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Lay Off the Loot Box

Lay Off the Loot Box

  • Gift the gamer in your life. But get smart about the perils of in-game impulse buying.

The holiday shopping season is in full-swing with next-gen game consoles amongst the hottest gifts for both children and adults.  It’s not hard to see why. These devices provide hours of entertainment, opportunities for connecting with others, and even the chance to expand our imaginations.  But with these gifts comes a peril that’s easy to overlook, until the consequences hit your bank account.

Take the case of Susan Taylor. When her bank card payment was declined, she learned her son had used it to spend $2,000 on a tempting in-game offering known as the loot box.  She couldn’t afford to pay off the balance and help from the video game company and its distributor never materialized. With nowhere else to turn, she asked her family for help. It came at a high cost: her daughter used her college savings to pay off the debt.

Taylor’s son isn’t an outlier. The internet is teeming with stories of woe connected to loot boxes: lost jobs, broken relationships, depression, and financial angst.  So, it comes as no surprise that loot boxes are under fire.  In fact, there is a growing movement in countries throughout the world to pass legislation banning the loot box. But there’s one big snag: loot boxes aren’t the problem. The real issue is the way some videogame companies use them.

Usually, we think of loot boxes as virtual packs, sacks, or containers chock full of randomized collectible goodies that promise gamers a customized experience or enhanced game play.  For example, if you need to upgrade your virtual basketball team, the loot box has a quick fix.  If fortune is very kind, you might get 1989-90 Michael Jordan to dominate your league.  Or, maybe your Animal Crossing dwelling is out of style and your character needs a wardrobe upgrade.  Lucky for you, Nintendo packs their “fortune cookies” with furniture, clothing, and collectible items.  What is unusual, though, is that loot boxes can’t be directly purchased.  Instead, gamers use in-game currency to acquire them, either by completing in-game tasks, or by paying anywhere between $1 to $100 per loot box.  It’s pretty obvious which is the easier option.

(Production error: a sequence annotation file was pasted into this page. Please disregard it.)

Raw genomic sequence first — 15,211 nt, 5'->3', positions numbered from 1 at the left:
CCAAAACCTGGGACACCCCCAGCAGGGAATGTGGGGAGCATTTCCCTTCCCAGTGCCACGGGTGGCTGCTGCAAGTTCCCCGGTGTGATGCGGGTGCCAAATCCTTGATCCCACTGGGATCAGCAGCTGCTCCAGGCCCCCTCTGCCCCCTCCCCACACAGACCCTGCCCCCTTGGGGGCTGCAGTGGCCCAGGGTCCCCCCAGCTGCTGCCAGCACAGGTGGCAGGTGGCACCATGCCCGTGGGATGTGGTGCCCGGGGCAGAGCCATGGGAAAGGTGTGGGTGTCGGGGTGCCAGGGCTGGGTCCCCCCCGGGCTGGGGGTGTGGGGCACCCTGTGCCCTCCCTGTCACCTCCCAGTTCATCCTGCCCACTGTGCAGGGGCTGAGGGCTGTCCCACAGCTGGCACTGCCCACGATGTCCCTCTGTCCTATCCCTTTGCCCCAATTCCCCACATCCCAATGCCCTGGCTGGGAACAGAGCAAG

Old-fashioned loot boxes, like baseball cards, have been around for a long time. What’s new is the easy accessibility to these goodies.

Candy Crushers know this all too well: Say you are about to complete a challenging level and can taste the sweet success. Then, bam – you run out of moves.  The app offers you an opportunity: press a button and continue playing – for a small fee.  Or, for a mere dollar or more, you can boost your ranking with less play time.  This technique has proven so effective that the Candy Crush Series generated $1.5 billion in 2018 from these in-app purchases alone.  And they did without a single loot box.

The problem is the savvy way games today latch onto our propensity for impulse buying and its bedfellow, instant gratification.  When the costs of instant gratification seem low, consumers are inclined to buy.   People struggle with economic decisions like these whether they go to a physical store or shop online, and retailers know this: Black Friday anyone?  So, the next time you’re tempted to smash the “buy” button on Candy Crush Saga, remember: the inclination to purchase something is amplified when you feel you’re about to lose out on a unique opportunity.

The solution, then, isn’t a loot box ban or a ban on in-app purchases.  Instead, we need cooling mechanisms or rationality enhancers to put the brakes on impulse buying and instant gratification.  It could be something as simple as providing the user with more information prior to making a purchase like a pop-up box declaring how much you’ve spent in a 24-hour period and for the week.  Or implementing dual authentication for every in-app purchase to provide parents with an option to be alerted about their child’s purchases in real-time.  To the extent game companies can provide these features, they have as much moral justification to sell loot boxes as any company that provides an inessential product.

Game giant Electronic Arts seems to be getting the message.  In its best-selling FIFA series, players can preview the contents of two loot boxes before deciding whether or not to purchase them.  This has the benefit of reinforcing how unlikely it is that a loot box will contain something of value, so the gamer can keep their currency and wait for the boxes to recycle in 24 hours; and on the off-chance that a previewed box contains a motherlode of treasure, the gamer can make a decision with perfect information.

Critics may say this isn’t enough.  But when company efforts fall short, we already have a powerful tool at our disposal: litigation.  Other than threatened congressional action, there has been no larger influence on consumer product reform in the video game industry than the class action lawsuit.  Take Epic Games. The creator of the smash-hit Fortnite changed its revenue model based on allegations that it was preying on minors, and settled out of court.  And more class-action suits are winding their way through the courts as you read this.

Though we shouldn’t be satisfied with the status quo, we should think more expansively about video games and what we do and don’t regulate.   For now, our best course of action is this: Lay off the loot box.  If you’re afraid your loved one can’t manage temptation, either don’t buy the game or use currently existing safety protocols.   But don’t stop there.  Lobby distributors and game companies to incorporate safeguard mechanisms that make impulse spending inconvenient.  For those that do, support them with your money. And for those that refuse and prey on minors, litigate the offenders. Game on, and gift out.

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